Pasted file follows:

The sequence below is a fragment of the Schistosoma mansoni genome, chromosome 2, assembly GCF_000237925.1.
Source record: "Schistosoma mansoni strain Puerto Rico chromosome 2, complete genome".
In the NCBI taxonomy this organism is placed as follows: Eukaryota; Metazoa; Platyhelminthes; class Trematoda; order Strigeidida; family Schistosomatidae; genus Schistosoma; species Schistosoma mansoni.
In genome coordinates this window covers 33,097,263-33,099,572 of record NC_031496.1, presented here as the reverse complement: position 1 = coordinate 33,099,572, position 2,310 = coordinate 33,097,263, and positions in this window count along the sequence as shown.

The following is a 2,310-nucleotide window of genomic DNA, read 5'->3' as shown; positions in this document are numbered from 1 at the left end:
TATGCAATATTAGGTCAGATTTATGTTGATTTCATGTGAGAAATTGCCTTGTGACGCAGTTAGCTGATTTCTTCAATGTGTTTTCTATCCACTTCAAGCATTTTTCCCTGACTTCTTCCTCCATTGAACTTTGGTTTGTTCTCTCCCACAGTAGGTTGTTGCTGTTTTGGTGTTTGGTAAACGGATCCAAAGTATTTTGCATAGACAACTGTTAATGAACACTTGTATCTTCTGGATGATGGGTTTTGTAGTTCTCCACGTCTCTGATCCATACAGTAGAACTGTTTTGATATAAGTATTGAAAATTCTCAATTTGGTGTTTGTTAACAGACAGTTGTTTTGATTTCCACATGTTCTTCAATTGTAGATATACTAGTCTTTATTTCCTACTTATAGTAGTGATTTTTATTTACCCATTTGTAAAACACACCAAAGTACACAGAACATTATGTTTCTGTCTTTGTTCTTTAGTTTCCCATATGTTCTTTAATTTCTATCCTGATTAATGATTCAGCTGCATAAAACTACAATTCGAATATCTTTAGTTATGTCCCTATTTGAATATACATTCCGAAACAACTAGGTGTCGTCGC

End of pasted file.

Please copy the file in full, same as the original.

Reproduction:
The sequence below is a fragment of the Schistosoma mansoni genome, chromosome 2, assembly GCF_000237925.1.
Source record: "Schistosoma mansoni strain Puerto Rico chromosome 2, complete genome".
In the NCBI taxonomy this organism is placed as follows: Eukaryota; Metazoa; Platyhelminthes; class Trematoda; order Strigeidida; family Schistosomatidae; genus Schistosoma; species Schistosoma mansoni.
In genome coordinates this window covers 33,097,263-33,099,572 of record NC_031496.1, presented here as the reverse complement: position 1 = coordinate 33,099,572, position 2,310 = coordinate 33,097,263, and positions in this window count along the sequence as shown.

The following is a 2,310-nucleotide window of genomic DNA, read 5'->3' as shown; positions in this document are numbered from 1 at the left end:
TATGCAATATTAGGTCAGATTTATGTTGATTTCATGTGAGAAATTGCCTTGTGACGCAGTTAGCTGATTTCTTCAATGTGTTTTCTATCCACTTCAAGCATTTTTCCCTGACTTCTTCCTCCATTGAACTTTGGTTTGTTCTCTCCCACAGTAGGTTGTTGCTGTTTTGGTGTTTGGTAAACGGATCCAAAGTATTTTGCATAGACAACTGTTAATGAACACTTGTATCTTCTGGATGATGGGTTTTGTAGTTCTCCACGTCTCTGATCCATACAGTAGAACTGTTTTGATATAAGTATTGAAAATTCTCAATTTGGTGTTTGTTAACAGACAGTTGTTTTGATTTCCACATGTTCTTCAATTGTAGATATACTAGTCTTTATTTCCTACTTATAGTAGTGATTTTTATTTACCCATTTGTAAAACACACCAAAGTACACAGAACATTATGTTTCTGTCTTTGTTCTTTAGTTTCCCATATGTTCTTTAATTTCTATCCTGATTAATGATTCAGCTGCATAAAACTACAATTCGAATATCTTTAGTTATGTCCCTATTTGAATATACATTCCGAAACAACTAGGTGTCGTCGC